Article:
The Proof, by Cesar Aira and translated by Nick Caistor
When I read The Proof I enjoyed it but initially found it a little slight. I admired its energy and clarity even if I couldn’t quite see what the point of it was.
I’m now a month or two on and the surprise has been how sharp and bright The Proof has remained in memory. I find myself wanting to read more like it, even though I’m not quite sure what “like it” would look like.
Love that cover.
The book opens with the single compound word I opened this review with – ‘wannafuck?’ It’s an instant shock to the reader. It stops you in your tracks.
It doesn’t quite stop Marcia, the teenage girl it’s directed to, because it takes her a moment to realise she’s its target. She’s an ordinary girl, conventional even, and that kind of greeting is entirely beyond her experience.
Marcia was blonde, small, chubby, somewhere between child and adult. She was wearing a woollen skirt and a thick blue pullover, with lace-up shoes. Her face was flushed from her walk, but it was always ruddy anyway.
She looks around and sees who called out to her:
They were two punks, dressed in black. Very young, although maybe slightly older than she was, with pale, childish features.
The punks call themselves Mao and Lenin, and it was Mao who called out to Marcia. Mao insists the offer is quite serious and that she’s in love with Marcia on first sight. Marcia isn’t interested but the conversation continues and the three girls head off down the street together.
They go to a café where Marcia tries to understand what it’s like to be a punk. The question doesn’t interest the punks themselves who nihilistically proclaim that nothing matters, or at least nothing Marcia is talking about matters.
There’s a sense of clashing philosophies. Marcia sympathises with a waitress in the café who has to ask them to leave since they won’t order. The punks are contemptuous and take the view that if they cause the waitress to lose her job that’s no great loss for anyone concerned.
Put like that it sounds like an ordinary argument. Idealism versus cynicism. But it’s not that simple because Mao and Lenin are arguing for the purity of love and what could be more idealistic than that? The punks are transcendent: black and white and pure of purpose. Marcia is ruddy, earthy, everyday. Marcia fears that once the punks see how ordinary she actually is they may prefer the waitress to her. She doesn’t see what they do: that love itself makes her extraordinary.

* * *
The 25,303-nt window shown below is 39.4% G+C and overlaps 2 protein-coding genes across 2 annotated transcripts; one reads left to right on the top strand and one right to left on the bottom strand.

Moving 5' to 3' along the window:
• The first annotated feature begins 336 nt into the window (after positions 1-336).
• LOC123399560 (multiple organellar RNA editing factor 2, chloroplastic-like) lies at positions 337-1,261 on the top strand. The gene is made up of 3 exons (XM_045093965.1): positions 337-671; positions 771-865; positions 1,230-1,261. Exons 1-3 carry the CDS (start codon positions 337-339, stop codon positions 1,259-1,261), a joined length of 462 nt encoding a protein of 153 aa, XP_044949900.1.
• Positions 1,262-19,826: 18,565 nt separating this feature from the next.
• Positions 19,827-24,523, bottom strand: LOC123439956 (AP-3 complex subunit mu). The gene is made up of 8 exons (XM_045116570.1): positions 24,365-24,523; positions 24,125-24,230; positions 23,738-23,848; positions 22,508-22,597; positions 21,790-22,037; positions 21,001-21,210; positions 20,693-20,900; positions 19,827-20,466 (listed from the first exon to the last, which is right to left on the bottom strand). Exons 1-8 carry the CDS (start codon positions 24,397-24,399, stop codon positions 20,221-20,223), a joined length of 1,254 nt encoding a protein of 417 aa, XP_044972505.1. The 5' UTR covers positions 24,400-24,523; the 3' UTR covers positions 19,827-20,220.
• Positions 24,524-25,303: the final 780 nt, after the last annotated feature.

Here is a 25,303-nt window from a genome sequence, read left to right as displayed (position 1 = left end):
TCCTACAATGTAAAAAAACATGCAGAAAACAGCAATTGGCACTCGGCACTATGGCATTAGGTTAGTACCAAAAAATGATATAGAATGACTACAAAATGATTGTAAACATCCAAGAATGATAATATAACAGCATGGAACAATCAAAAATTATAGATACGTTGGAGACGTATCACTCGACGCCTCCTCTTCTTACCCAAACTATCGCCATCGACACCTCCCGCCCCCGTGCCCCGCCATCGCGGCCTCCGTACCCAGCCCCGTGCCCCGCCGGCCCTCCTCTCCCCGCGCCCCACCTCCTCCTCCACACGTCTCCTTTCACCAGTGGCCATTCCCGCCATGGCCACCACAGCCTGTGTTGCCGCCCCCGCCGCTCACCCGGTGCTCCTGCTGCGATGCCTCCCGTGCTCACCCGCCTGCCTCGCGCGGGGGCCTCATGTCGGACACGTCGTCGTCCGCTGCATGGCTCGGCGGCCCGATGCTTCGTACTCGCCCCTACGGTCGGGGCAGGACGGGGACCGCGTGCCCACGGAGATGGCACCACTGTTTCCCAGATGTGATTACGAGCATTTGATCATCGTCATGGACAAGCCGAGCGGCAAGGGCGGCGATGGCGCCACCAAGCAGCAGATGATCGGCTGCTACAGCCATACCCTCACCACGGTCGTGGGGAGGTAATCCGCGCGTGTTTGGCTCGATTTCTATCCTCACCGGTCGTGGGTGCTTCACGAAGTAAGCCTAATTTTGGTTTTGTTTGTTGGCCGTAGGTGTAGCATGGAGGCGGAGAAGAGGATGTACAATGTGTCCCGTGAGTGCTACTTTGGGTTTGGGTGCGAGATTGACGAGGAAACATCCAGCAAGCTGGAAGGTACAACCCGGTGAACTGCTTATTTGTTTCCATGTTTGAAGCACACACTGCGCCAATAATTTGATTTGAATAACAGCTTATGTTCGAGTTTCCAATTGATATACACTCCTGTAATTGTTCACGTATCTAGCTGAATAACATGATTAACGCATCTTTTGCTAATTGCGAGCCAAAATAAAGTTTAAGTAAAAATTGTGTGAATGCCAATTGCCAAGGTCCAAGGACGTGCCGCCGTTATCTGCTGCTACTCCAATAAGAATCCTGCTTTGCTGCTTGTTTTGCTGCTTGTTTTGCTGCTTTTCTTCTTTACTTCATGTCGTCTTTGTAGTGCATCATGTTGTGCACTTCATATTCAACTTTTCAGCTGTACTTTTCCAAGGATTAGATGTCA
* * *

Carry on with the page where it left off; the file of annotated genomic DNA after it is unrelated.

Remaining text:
Or perhaps it doesn’t. I’m not absolutely sure. I talked of a sense of clashing philosophies and part of why this stays so sharp in hindsight is that it is just a sense – Aira doesn’t spell anything out and the uncertainty of what’s at stake somehow makes the impact all the more powerful.
While in the café the punks tell Marcia a story of an acquaintance and a lost necklace. It’s a reflection of the wider novel – not in terms of content or structure but in terms of how the two cannot be separated:
Marcia couldn’t believe it. This was the first time in her life that she had heard a well-told story, and it had seemed to her sublime, an experience that made up for all the fears this meeting had caused.
To start with, she grasped that it was not done to go on praising the form; such praise had to be transmitted implicitly in her comments on the content. But she was so dazzled that content and form became intertwined; whatever she might say about the former would inevitably be transferred to the latter.
The conversation ends; the punks declare that love requires proof and from there the novel goes at unstoppable pace to an extraordinary and bloody conclusion. To the extent it was ever realistic it leaves that realism gasping in its wake (yet without any element of the fantastical).
At the end I can’t actually say what The Proof is about, or indeed if it’s even about anything much at all. I don’t understand it. I think that’s part of what I like about it. It’s audacious. It’s tremendous fun. I love it as Mao loves Marcia – for itself but without reason. I’ve already bought more Aira.
Only one I have a note of which is by Grant of 1st Reading here. Grant’s review persuaded me to give this a go and I’m very glad I did.